In a general sense, this is balanced; both specs receive relatively the same amount of damage from their respective masteries. However, it isn't the equalized damage of Eclipse that is of concern. How can one consider balancing damage values when they can swing in degrees that large?
Striking a balance
Damage balance itself is pretty easy. You pick a target damage range and then you adjust either resilience reduction, base damage, damage modifiers, or coefficients to reach that goal. Yet where should the goal lie for balance druids? Do we balance around damage assuming Eclipse? Do we balance without factoring Eclipse? Or do we sort of pick a random point in the middle and hope it works out?
Balance druids are not feared PvP targets, but they can achieve shockingly high burst seemingly from nowhere. Going cooldown for cooldown against a balance druid in a Solar Eclipse is not smart for most specs; in equal gear and skill, they will likely lose. This is because we have abnormally high burst in Eclipse, because it has to be balanced against times where we don't have Eclipse.
There are far more ramifications to this issue than purely PvP; PvE is impacted by this, as well. Timing is excessively critical, and burst is highly important in a wide variety of situations. We see it all the now in virtually all content. Moonkin will force and game Eclipse so that they can maintain it for specific burst periods, which usually involve AoE.
Some players might say that burst doesn't matter in PvE as much, but that simply isn't true. Heroic V&T shows this. When entering the Twilight Realm, you have two options. You can have a group of sub rogues stay in virtually the entire encounter, as they are capable of being completely self-sufficient for the most part. Without this option, you have to cycle players in and out. If you are cycling players, those players can only remain in the realm for a short period of time, during which they have to kill as many adds as possible before they are forced to leave.
Burst matters here. Yes, the burst occurs over a period of 20 or so seconds, but that isn't nearly long enough to complete a full Eclipse rotation -- barely long enough to do half. The ridiculous damage difference between being in Eclipse and not being in Eclipse for this phase isn't a matter of taking a few extra seconds to down an add; it's the difference between getting two or three additional adds down. It's the difference between a wipe and a kill.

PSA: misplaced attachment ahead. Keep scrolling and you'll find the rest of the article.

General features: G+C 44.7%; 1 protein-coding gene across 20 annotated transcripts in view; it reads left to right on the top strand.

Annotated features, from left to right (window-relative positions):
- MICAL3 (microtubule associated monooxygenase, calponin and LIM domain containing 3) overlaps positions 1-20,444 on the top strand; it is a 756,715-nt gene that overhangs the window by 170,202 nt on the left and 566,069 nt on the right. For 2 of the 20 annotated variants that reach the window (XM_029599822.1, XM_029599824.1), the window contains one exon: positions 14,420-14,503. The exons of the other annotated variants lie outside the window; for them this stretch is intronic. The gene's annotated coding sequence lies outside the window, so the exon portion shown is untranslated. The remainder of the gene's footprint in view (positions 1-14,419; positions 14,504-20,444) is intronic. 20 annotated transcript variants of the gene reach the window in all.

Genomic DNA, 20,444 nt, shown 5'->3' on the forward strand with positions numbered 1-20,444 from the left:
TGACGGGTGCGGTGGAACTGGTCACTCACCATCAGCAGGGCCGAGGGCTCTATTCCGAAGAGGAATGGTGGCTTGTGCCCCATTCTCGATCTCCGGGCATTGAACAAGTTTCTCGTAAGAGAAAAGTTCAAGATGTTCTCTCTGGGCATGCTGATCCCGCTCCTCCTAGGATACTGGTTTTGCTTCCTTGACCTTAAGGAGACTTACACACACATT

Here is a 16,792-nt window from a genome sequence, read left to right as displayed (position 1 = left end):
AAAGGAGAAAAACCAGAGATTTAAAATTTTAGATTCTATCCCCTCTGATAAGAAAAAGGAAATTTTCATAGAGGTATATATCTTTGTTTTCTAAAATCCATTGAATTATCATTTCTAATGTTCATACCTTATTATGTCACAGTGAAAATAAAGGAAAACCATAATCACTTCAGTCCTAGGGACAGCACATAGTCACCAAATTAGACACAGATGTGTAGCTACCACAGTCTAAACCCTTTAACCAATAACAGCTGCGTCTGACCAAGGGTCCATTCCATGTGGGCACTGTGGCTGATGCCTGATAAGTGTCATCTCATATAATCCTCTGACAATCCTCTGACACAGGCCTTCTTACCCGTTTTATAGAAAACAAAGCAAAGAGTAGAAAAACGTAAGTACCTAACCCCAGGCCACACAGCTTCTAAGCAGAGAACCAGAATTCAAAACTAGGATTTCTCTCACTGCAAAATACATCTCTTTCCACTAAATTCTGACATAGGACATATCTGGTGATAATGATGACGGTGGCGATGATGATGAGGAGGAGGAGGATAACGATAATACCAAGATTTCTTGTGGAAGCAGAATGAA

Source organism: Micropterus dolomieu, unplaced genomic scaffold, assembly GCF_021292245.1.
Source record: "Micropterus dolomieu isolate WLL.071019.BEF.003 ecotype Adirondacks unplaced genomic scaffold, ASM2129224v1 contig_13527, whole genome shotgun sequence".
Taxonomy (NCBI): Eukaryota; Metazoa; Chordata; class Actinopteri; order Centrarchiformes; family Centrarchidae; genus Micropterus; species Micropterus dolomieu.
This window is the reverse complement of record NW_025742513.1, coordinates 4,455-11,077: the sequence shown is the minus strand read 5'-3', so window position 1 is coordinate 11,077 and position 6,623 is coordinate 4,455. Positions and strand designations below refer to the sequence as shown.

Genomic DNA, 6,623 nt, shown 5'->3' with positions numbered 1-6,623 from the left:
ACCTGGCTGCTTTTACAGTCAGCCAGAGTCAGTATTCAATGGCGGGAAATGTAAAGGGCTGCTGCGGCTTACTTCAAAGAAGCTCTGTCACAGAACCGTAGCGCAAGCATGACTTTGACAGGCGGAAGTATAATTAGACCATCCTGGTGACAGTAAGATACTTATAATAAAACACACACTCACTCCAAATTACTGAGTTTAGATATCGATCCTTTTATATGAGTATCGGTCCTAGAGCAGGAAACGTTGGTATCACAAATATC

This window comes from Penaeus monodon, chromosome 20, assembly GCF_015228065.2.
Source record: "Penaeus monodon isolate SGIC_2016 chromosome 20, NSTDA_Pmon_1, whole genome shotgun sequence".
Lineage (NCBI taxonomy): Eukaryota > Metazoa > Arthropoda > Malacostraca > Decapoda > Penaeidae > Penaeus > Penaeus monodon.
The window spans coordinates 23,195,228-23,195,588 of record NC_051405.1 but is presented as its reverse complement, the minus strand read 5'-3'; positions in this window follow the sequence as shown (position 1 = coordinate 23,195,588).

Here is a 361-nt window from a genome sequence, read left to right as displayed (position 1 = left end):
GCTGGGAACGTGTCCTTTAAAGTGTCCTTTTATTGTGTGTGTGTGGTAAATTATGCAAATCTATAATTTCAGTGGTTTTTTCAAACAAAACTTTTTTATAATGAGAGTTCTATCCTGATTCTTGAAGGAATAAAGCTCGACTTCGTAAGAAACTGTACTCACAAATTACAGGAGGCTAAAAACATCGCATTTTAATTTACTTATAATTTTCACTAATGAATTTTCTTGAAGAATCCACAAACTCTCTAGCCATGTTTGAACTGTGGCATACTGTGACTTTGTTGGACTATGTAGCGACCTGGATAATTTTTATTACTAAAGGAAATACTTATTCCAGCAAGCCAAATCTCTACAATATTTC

Eclipse needs a solution
The fact remains that the basic premise of Eclipse must change for a variety of reason. Altering spell schools is a good idea on Blizzard's part. The switch from only working with Starfire and Wrath to working with all of our spell schools was a good idea; even turning away from increasing our critical strike chance was smart design. Despite all of that, the alternative that we were left with is no better than anything else.
In this concept, I really have to applaud Blizzard's ambition and ingenuity; the excessively subtle balance of Eclipse is masterful work. The issue is purely one of the right hand not knowing what the left is doing. Eclipse is solely a concept designed for PvE, for which no thought was given toward PvP at all. Not only has this resulted in a flawed PvP system for balance druids, one in which we feel that the entire thing works against us, but it also results in the conflicting issue of Eclipse being far too powerful in such a setting where burst is paramount.
It is not damage that holds back balance druids in PvP. It isn't Eclipse. It isn't even our rather weak control methods. Solve the survivability problem of balance druids, and I can promise you without a doubt they will quickly replace restoration and feral as the druid PvP spec.
Eclipse must be curbed; it must be corrected. We are walking a dangerously thin line by leaving the current system in place. To retain the balance that we have, to keep mastery as an appealing stat and yet totally neutralize its ability to create radical burst situations is a tall order, but it must be done.